Corn and Tomato Salad
Serves 4 to 6
1 Tbsp olive oil
1 medium onion, chopped (red will add more color to your salad)
About 2 cups broccoli, chopped
1 medium/large zucchini, chopped
1-2 medium tomatoes, cored and chopped
2-3 ears of corn on the cob
1 Tbsp lemon juice
2 0z feta cheese, chopped into cubes
1 Tbsp fresh oregano, minced
Heat the olive oil in a skillet over medium-low heat. Cook the onion until it is just starting to get shiny (side note: normally I’m not a fan of raw onions, but they add nice flavor to this salad. If you like raw onions, you don’t need to cook these onions very long at all).
Add the broccoli and about a 1/3 cup of water and cook covered for a few minutes. Add the zucchini and remove the lid to let the excess water cook off.
At this point, cut the corn off the cob (I like to chop off the bottom of the cob so I can rest it straight on the cutting board and cut in strips around the edge) and add it tot he skillet. Finally add the tomatoes and cook for a minute or two more, stirring regularly.
Transfer the vegetables from the skillet to a mixing bowl and toss with the lemon juice, feta cheese and oregano. Let cool or serve hot.
I signed up for a CSA last week and picked up my first share last Friday. Now with another Friday fast approaching, I had to figure out a quick (and still tasty) way to use up a lot of the vegetables I’d gotten in my first share. This is the blessing and the curse of food shares – it forces you to eat a lot of vegetables.
What I came up with has a lot more than kale and carrots in it (but liked the alliteration of these two together…plus, it reminded me of “hale and hearty,” so I thought it was a good fit). In my food share last week I got lettuce, cabbage, cucumber, zucchini, carrots, kale, an onion and some assorted fruit. This stew made use of the zucchini, carrots and kale, plus some broccoli I’d bought at the store last week. All in all I thought my “everything in the refrigerator” stew turned out pretty good. Served over couscous (which is such a breeze to cook. I had no idea!) with a little cheese, it was definitely a satisfying meal.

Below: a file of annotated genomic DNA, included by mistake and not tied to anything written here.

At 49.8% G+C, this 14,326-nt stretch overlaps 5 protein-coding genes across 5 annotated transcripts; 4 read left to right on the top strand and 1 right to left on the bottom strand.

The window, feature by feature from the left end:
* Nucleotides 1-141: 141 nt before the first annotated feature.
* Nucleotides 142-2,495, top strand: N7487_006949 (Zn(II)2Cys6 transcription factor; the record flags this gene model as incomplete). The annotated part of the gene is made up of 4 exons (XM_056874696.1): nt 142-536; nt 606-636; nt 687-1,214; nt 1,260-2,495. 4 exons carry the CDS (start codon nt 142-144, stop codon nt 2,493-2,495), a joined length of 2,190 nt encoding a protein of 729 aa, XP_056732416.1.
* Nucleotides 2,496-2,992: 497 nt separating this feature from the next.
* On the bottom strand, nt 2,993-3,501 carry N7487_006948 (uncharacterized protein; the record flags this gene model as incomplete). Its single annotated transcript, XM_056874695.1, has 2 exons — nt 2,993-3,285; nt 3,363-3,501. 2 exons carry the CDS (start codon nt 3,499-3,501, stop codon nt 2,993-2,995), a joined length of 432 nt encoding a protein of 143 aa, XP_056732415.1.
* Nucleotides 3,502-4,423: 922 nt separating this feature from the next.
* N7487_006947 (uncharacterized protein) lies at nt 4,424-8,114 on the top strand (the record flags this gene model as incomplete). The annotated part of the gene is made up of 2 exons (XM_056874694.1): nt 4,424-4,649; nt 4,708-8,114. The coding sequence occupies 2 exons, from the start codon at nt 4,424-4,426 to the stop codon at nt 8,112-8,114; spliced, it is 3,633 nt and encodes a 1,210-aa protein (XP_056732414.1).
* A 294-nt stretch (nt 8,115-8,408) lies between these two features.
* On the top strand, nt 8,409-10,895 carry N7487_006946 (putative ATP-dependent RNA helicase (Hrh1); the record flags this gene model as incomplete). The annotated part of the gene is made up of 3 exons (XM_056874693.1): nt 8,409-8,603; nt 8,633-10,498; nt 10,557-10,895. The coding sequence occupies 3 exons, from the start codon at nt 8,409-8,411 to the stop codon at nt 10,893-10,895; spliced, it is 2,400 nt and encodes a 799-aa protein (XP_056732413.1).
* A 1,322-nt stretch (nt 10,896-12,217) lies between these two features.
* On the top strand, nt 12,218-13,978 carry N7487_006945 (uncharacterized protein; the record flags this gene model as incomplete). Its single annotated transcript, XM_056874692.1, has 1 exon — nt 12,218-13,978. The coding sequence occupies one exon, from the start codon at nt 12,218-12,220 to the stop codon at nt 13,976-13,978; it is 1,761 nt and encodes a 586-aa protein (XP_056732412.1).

Kale and Carrot Stew
*The amounts for the vegetables listed below are very flexible. Chop until it looks like enough of until you don’t feel like chopping anymore
2-3 tsp canola oil
1 large onion, chopped
1 clove garlic, minced
1/2 tsp cumin
1/2 tsp chili powder or cayenne pepper (something with heat)
1 1/2 cups water
1/4-1/2 tsp salt
2 cups carrots, chopped into coins (or half coins if they are too wide)
2 cups kale, chopped
2 cups broccoli, chopped
1-2 cups zucchini, chopped
1 15-0z can of cannellini beans
1 cup uncooked whole wheat couscous
1-2 oz cheddar cheese, grated
Heat the canola oil in a large skillet over medium heat. After a minute, add the onions, stirring occasionally until they start to soften. Add the garlic and the spices and stir occasionally until they are starting to get browned and aromatic (this is good time to chop the vegetables).
First, add the carrots and the water to the skillet and cook covered while you prep the next vegetables. When I chop kale, I like to cut it into strips and then haphazardly cut lengthwise along the pile of strips. This usually breaks it up into bite-sized pieces. Add the kale, broccoli and zucchini (you can stop to chop the next vegetable after you add one, the timing here is flexible). Cook covered for a few minutes until the carrots are just starting to get tender. Then remove the cover and lower the heat to allow some of the excess water to cook off. At this point, drain and rinse the cannellini beans and stir them in with the rest of the vegetables.
While the stew simmers, bring 1 1/4 cups water with a pinch of salt to a boil in a covered saucepan. Once the water is boiling, add the 1 cup of dry couscous, stir quickly and remove from the heat. Place the cover back on the saucepan and let sit for 5 minutes.
Once the couscous is ready, the vegetables should be to (test one or two for doneness. If there’s a lot of excess water, you can pour it off carefully through a slotted spoon). Serve the vegetables over about 1/2 cup of couscous and top with just a little cheese.